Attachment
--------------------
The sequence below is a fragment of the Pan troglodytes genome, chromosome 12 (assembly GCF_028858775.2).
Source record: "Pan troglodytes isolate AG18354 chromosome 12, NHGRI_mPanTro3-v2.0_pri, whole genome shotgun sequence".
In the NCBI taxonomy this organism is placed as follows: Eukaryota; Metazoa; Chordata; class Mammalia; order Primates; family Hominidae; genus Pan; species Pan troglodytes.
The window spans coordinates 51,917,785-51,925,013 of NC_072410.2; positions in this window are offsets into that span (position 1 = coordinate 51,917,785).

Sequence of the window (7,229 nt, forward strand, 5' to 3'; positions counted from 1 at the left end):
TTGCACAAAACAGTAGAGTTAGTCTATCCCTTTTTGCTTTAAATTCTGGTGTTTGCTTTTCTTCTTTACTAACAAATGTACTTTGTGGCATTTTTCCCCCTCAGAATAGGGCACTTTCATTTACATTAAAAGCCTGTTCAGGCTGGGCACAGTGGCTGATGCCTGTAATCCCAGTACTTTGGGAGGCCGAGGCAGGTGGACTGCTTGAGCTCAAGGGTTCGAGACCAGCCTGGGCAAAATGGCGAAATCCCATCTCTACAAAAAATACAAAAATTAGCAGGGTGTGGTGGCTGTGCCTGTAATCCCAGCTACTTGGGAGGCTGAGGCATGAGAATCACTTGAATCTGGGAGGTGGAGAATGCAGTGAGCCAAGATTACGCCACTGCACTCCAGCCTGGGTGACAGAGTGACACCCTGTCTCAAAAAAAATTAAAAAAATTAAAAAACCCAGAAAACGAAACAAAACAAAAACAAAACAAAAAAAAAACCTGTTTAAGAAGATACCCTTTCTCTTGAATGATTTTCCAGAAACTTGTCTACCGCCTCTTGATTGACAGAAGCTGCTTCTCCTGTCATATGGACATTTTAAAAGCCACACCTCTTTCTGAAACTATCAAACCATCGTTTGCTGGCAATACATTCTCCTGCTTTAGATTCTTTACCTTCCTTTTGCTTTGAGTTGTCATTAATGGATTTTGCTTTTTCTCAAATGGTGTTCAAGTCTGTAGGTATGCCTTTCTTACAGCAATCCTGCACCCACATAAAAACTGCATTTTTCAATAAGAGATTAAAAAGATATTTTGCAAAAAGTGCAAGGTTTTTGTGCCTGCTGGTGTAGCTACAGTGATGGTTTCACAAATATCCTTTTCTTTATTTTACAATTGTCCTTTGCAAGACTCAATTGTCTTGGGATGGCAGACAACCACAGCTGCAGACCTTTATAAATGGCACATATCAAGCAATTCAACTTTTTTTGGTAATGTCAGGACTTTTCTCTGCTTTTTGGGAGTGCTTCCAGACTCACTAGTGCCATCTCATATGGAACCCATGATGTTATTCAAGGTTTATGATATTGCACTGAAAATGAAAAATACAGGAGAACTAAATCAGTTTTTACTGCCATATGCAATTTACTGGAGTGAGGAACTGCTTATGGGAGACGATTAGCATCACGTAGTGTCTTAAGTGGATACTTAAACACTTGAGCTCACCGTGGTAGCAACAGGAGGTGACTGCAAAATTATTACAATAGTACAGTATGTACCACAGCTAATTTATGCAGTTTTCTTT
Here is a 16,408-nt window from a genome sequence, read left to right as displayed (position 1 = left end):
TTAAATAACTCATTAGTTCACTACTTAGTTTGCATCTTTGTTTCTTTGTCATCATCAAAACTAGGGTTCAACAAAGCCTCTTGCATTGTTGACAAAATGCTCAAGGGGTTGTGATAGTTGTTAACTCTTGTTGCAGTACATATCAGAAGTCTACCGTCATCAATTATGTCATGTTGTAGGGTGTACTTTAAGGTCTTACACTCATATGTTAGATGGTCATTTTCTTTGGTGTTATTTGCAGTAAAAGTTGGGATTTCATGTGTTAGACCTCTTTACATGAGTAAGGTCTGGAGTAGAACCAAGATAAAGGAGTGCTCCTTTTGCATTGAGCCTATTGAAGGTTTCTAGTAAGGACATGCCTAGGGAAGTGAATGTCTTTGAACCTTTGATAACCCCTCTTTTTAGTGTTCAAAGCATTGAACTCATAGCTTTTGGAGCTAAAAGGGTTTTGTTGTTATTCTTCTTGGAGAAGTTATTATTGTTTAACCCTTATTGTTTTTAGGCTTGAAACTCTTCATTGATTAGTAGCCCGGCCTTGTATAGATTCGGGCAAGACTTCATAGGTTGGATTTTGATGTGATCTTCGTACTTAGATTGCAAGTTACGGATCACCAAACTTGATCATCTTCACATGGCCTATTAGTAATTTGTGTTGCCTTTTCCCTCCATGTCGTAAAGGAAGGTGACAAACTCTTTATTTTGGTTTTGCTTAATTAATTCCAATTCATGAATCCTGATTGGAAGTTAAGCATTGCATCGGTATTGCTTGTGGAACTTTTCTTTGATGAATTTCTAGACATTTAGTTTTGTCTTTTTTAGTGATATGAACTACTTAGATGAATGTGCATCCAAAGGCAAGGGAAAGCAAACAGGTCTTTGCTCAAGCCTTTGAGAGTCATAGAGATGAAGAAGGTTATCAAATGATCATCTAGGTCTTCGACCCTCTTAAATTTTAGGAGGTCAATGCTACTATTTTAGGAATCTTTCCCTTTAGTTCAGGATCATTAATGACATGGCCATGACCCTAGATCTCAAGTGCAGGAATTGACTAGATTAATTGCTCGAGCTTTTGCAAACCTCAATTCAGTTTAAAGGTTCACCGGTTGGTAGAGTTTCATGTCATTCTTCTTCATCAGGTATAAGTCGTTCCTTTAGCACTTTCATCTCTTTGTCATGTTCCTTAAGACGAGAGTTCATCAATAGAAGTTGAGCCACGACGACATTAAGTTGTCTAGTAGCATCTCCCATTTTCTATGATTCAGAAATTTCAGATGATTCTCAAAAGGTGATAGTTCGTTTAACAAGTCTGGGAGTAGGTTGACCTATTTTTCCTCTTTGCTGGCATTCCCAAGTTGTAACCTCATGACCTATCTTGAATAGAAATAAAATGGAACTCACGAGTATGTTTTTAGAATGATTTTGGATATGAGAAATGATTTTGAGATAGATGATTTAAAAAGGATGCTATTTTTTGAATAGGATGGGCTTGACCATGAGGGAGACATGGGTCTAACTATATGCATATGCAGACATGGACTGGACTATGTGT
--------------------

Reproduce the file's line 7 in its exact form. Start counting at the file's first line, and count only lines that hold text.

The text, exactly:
Here is a 16,408-nt window from a genome sequence, read left to right as displayed (position 1 = left end):